Cuckoo’s Calling – Robert Galbraith (aka JK Rowling)
A classic contemporary murder mystery in the Mickey Spillane tradition: hard-boiled private investigator in London with a fabulous name – Cormoran Strike. He is an amputee from Army service, and is investigating an apparent suicide. Excellent context of London, usually Soho in the rain.
The Secret History – Donna Tartt
A psychological story about 6 self-absorbed college students in the 1980s: alcohol, drugs and murder.
The Goldfinch – Donna Tartt
A really excellent, multi-faceted book. The first 1/4 is an exceptional description of paralysis due to grief. The book then described a self-absorbed and self-destructive life style. Then the final 1/4 becomes a thriller and the end is perfectly philosophical. Overall, excellent story telling and highly recommended.
The Bell – Iris Murdoch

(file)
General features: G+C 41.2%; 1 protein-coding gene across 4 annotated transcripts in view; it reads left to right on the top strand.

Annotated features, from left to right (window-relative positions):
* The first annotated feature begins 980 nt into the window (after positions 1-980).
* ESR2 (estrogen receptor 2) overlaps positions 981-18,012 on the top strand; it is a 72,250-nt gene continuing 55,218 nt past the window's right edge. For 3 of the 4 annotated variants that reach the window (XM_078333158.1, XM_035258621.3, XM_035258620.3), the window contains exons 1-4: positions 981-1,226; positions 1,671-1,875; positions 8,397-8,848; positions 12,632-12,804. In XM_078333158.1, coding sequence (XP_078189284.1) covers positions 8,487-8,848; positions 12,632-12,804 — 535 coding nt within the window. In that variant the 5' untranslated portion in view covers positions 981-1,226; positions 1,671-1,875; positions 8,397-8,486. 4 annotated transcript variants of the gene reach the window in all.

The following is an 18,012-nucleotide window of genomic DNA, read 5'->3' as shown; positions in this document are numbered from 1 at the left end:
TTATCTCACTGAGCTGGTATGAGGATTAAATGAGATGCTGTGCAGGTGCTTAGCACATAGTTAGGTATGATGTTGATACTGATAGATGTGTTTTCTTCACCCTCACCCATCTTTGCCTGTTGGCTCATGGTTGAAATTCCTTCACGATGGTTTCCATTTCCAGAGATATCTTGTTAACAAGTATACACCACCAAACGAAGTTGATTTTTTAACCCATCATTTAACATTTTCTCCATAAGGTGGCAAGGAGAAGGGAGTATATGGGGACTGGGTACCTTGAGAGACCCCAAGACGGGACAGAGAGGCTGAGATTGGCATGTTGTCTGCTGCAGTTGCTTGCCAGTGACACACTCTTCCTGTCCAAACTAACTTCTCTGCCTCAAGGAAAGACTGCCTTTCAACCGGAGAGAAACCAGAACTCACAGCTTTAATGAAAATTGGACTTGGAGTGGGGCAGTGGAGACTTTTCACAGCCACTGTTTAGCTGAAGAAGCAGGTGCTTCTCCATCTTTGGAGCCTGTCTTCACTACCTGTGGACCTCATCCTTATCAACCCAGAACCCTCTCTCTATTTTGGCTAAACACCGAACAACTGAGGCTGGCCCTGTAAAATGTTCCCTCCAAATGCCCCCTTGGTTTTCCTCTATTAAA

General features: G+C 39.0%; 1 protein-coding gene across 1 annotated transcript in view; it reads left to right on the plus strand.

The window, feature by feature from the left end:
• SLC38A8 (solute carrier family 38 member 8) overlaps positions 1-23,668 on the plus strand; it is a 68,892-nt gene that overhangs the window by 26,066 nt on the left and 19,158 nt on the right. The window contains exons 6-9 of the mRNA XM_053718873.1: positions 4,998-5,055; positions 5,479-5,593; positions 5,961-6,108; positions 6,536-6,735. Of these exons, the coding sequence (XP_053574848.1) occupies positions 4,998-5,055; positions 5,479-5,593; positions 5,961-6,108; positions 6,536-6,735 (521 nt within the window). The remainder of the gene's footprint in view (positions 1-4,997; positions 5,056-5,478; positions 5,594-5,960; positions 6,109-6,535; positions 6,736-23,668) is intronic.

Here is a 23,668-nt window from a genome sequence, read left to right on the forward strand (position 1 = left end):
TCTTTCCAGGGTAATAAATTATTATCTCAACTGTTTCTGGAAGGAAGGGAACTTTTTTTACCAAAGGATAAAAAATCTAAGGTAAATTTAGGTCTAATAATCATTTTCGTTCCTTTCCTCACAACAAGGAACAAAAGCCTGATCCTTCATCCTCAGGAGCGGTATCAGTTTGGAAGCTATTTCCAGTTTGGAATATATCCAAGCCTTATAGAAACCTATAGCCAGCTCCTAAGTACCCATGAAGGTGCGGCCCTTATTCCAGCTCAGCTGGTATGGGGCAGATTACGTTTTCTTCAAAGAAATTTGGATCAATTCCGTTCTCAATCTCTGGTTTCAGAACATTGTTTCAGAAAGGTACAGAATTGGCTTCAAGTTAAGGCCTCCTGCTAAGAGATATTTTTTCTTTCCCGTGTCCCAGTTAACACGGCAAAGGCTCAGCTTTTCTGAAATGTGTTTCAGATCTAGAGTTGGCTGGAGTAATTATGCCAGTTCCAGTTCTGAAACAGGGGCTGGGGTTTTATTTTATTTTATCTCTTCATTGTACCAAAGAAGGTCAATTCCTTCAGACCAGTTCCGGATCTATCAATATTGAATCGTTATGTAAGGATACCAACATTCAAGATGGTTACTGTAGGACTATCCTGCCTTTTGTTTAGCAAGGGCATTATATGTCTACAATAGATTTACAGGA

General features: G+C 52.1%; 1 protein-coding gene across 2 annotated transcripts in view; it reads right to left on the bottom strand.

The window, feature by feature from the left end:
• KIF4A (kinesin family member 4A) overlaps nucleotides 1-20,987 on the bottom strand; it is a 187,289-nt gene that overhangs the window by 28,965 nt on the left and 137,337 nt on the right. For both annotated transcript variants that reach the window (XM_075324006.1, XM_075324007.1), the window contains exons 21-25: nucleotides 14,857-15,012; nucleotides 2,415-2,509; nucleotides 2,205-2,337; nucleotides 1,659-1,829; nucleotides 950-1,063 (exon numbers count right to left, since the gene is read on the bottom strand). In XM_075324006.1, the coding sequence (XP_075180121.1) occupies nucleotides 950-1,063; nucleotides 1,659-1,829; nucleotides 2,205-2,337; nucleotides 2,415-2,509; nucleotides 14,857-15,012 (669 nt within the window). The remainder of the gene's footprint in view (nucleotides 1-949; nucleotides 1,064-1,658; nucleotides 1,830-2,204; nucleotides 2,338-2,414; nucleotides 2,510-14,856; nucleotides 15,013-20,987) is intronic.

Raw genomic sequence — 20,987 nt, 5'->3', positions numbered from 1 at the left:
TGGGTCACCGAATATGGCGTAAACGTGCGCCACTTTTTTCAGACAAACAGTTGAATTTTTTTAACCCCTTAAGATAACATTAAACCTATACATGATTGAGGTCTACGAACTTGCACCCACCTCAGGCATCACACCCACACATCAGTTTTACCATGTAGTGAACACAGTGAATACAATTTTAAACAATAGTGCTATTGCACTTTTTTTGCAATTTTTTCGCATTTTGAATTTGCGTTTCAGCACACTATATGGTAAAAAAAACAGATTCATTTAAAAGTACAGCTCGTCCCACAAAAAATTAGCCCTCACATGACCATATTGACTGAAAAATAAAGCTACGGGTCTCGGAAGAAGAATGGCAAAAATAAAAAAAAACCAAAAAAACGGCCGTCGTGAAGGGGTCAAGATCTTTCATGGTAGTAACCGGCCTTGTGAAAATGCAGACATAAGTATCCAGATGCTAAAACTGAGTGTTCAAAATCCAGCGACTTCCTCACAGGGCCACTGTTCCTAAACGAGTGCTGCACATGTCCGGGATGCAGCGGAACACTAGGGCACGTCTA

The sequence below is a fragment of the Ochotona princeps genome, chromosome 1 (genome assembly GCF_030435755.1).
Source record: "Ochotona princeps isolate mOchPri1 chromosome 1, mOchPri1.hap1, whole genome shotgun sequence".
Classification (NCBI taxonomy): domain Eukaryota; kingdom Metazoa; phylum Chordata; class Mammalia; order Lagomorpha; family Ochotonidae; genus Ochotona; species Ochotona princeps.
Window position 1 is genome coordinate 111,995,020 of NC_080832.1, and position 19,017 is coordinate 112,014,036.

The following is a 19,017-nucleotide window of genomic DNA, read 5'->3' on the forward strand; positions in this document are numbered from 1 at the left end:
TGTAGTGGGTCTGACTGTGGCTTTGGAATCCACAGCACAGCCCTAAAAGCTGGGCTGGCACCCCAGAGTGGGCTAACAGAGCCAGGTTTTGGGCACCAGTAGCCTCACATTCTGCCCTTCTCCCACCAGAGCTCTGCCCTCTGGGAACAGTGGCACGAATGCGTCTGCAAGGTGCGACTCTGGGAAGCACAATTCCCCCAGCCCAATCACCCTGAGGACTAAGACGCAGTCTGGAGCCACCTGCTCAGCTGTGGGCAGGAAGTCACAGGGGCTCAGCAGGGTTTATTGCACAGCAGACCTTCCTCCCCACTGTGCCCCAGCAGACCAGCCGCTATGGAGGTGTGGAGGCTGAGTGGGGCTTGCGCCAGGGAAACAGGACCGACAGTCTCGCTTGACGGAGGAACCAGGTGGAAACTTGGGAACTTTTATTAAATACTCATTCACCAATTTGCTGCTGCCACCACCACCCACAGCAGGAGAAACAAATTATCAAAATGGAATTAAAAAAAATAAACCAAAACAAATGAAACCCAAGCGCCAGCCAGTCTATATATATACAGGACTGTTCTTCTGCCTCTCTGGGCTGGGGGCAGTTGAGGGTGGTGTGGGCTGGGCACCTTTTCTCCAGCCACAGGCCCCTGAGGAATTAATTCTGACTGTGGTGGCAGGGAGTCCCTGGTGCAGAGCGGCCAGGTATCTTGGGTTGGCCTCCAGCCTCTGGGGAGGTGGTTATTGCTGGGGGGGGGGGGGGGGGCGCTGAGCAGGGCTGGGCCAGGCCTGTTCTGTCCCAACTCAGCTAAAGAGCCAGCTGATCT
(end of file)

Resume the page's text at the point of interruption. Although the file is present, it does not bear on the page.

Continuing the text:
Beautifully written, especially in the beginning of the book. Dora is an annoying ditz, someone who acts without thinking.
Story of a severely deteriorating relationship; alternating chapters told from Her and Him perspectives. Not as good as Gone Girls but an excellent read.
A beautifully written complicated love story: a child searching for love after being abandoned by her mother, and falling in love with a neighbour boy who can’t reciprocate what is for her an obsessive love.
Another sad story about the consequences of lies and guilt, set in Western Australia in the 1920s.
A serial killer and time travel, for an imaginative thriller.
A sad story of an estranged family reunited by the death of the husband/father; story in both Africa and America. Issues of (no) communication and secrets.
Introspective book about relationships (my favourite topic); a single woman teacher and a Lebanese-Parisian family of three. The “woman upstairs” is a female construct – quiet, polite and causes no trouble; because of putting oneself down, becomes invisible and discounted. There is a terrific section describing the difference between longing and desire.